McGill University aims for balanced approach with new sexual assault policy

McGill University has adopted a new sexual assault policy that aims to balance a "survivor-centred approach" with a fair process for all involved.

Administration looks to address longstanding concerns of students

McGill University's sexual assault policy includes plans for 'prevention, education, support and response to sexual violence.' (Canadian Press)

After years of delays and contentious debate, McGill University has adopted a new sexual assault policy that aims to balance a "survivor-centred approach" with a fair process for all involved.

The university's senate voted unanimously last week to adopt the policy, which aims to "render its campus safer, more inclusive and more equitable for all community members."

It was approved by the board of governors at a meeting on Thursday night. 

Student groups, many of which criticized the school's administration for dragging its feet on the issue, say they are mostly happy with the plan.

Calls for a clearer, more pro-active approach to dealing with sexual assaults date back to at least 2013, following the revelation that three McGill football players had been charged with sexual assault.

For students, years of frustration

Frustrated by the slow pace of policy reform at the university, students developed a policy of their own, which wasn't adopted.
Angela Campbell, associate provost at McGill University, helped draft the new sexual assault policy. (McGill University)

Last April, the Sexual Assault Centre of McGill Students' Society published an open letter, saying it was "tired of empty words and hollow actions."

However, Angela Campbell, a law professor and associate provost at McGill, said the administration has made developing the policy a priority in the past year.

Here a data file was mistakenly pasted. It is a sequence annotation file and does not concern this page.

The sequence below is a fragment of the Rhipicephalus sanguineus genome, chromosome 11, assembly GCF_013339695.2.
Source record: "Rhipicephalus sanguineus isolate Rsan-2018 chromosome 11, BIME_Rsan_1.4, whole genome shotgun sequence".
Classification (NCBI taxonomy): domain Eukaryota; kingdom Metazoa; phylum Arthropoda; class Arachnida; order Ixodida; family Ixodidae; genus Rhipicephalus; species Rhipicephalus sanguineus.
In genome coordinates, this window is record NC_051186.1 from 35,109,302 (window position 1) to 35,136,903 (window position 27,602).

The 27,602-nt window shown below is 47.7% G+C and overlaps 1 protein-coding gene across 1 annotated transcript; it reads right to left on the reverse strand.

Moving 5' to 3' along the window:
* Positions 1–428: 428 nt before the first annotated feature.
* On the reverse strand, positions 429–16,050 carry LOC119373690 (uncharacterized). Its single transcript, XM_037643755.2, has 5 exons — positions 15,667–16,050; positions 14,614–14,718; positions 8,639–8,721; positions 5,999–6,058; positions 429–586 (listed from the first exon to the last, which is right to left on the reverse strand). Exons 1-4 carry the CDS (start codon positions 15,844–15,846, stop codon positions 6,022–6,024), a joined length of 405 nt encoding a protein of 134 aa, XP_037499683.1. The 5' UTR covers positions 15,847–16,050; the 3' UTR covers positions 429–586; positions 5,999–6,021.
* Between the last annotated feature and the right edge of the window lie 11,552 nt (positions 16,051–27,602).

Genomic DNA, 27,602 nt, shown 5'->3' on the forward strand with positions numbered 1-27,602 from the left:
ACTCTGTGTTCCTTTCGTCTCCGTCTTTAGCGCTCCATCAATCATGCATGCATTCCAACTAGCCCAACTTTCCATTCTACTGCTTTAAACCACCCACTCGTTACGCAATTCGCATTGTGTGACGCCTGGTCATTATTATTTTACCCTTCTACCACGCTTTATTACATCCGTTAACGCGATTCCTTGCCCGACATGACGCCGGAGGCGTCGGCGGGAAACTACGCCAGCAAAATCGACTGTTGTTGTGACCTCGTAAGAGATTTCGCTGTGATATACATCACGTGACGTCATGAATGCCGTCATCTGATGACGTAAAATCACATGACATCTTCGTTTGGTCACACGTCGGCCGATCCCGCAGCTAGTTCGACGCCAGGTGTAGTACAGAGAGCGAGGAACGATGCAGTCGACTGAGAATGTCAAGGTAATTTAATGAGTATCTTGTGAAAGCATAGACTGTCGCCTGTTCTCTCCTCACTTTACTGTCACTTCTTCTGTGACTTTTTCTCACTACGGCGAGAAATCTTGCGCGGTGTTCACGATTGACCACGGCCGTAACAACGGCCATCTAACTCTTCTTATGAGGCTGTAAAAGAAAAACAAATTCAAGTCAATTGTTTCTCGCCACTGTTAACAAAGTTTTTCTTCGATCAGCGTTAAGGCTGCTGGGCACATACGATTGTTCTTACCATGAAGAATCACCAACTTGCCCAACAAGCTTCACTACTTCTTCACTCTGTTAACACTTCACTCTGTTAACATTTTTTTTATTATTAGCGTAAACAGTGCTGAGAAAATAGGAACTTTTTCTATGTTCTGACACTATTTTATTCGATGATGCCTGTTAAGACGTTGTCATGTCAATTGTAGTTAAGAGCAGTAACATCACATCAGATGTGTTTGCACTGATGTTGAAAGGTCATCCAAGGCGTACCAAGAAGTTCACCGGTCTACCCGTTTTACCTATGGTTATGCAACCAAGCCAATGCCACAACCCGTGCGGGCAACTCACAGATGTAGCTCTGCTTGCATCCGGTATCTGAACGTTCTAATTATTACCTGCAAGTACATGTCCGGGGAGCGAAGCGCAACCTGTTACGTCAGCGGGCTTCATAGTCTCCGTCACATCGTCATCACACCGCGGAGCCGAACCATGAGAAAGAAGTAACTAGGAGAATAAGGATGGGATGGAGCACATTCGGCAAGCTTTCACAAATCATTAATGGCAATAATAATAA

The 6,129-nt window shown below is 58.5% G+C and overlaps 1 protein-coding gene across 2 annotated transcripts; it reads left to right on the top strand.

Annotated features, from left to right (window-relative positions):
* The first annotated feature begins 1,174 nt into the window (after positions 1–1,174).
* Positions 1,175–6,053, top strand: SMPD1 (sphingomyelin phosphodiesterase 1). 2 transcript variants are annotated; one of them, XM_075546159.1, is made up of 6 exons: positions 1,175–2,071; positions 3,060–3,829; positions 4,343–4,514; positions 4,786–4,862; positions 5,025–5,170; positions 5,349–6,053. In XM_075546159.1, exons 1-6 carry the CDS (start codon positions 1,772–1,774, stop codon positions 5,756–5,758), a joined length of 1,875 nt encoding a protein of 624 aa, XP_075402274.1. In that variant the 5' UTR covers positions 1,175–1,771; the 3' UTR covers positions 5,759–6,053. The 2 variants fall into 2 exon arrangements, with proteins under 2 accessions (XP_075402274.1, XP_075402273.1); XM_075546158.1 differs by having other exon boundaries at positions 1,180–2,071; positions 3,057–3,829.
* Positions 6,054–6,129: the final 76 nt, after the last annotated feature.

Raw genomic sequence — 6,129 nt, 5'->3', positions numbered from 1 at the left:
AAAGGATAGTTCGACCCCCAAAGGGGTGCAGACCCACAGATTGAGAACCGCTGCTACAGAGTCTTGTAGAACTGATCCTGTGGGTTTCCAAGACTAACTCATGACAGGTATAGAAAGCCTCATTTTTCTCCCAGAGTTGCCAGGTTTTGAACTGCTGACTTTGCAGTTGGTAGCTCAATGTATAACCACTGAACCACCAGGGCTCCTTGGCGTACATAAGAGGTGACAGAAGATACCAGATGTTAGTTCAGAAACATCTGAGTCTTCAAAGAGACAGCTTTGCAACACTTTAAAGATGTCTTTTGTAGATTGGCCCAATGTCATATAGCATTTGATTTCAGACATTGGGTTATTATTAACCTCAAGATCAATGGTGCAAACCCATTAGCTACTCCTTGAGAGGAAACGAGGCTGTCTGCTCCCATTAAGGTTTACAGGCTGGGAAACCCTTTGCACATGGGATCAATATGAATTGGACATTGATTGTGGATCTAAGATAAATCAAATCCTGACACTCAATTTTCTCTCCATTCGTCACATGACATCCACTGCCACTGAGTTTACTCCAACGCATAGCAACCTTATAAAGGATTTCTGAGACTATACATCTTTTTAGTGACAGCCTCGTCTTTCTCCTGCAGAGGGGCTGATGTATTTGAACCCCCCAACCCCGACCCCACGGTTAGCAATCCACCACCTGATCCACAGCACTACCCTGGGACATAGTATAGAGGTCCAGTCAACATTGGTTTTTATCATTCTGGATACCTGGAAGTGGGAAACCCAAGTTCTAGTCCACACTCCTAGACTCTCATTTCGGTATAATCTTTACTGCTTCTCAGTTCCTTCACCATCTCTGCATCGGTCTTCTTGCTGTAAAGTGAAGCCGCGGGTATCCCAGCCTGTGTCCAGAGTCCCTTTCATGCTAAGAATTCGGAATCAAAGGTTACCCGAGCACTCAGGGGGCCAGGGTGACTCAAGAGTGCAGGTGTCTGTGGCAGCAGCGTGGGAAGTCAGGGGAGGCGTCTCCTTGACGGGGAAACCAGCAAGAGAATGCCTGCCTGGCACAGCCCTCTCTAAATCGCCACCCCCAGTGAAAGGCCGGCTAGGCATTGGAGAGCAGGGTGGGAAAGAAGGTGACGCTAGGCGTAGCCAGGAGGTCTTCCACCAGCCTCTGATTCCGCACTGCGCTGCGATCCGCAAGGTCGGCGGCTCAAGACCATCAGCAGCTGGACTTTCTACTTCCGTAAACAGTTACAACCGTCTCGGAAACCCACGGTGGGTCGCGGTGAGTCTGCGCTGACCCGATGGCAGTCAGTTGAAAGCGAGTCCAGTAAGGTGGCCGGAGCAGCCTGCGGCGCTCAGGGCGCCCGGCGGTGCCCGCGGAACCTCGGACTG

Campbell, who helped draft the policy, said the understanding of sexual assault on campus has evolved, as the issue of campus sexual assaults has been thrust into the spotlight given high-profile events in Quebec and across North America. 

"The notion of consent wasn't understood as robustly as it is now, so the discussions have become much more advanced and progressive," she told CBC in an interview.

Another change, said Campbell, who attended McGill as an undergraduate and law student in 1990s, has been the shift from individual to institutional responsibility when it comes to a culture of sexual assault.

"When I was going to university, women were told, 'Here are the things you do to stay protected.' So we were offered self-defence courses, we were told to watch our drinks, we were given the number for 'Walksafe' at McGill."

"Now, things have shifted a little bit, and the focus has moved from the individual, a potential victim, to the institution," she said.

New sexual assault centre

The policy itself isn't limited to how to handle reports of assault. It also "establishes measures that McGill will adopt with respect to prevention, education, support and response to sexual violence."

Erin Sobat, vice-president of university affairs for the Students' Society of McGill University, said the group is happy and relieved the university will have a clear and more comprehensive policy. (SSMU)
McGill will also set up a new sexual assault centre under the new policy, with trained staff "dedicated to sexual violence education and response."

Erin Sobat, vice-president of university affairs for the Students' Society of McGill University, said the student group is "happy and, in some ways, relieved" to have a clear and more comprehensive policy and a centre to handle all issues related to sexual assault.

But he's still concerned about how complaints will be handled by the university.

"What it doesn't do is address the disciplinary process past the process of filing a report," Sobat said, adding that coming forward with a complaint of sexual violence should be treated very differently from something like plagiarism.


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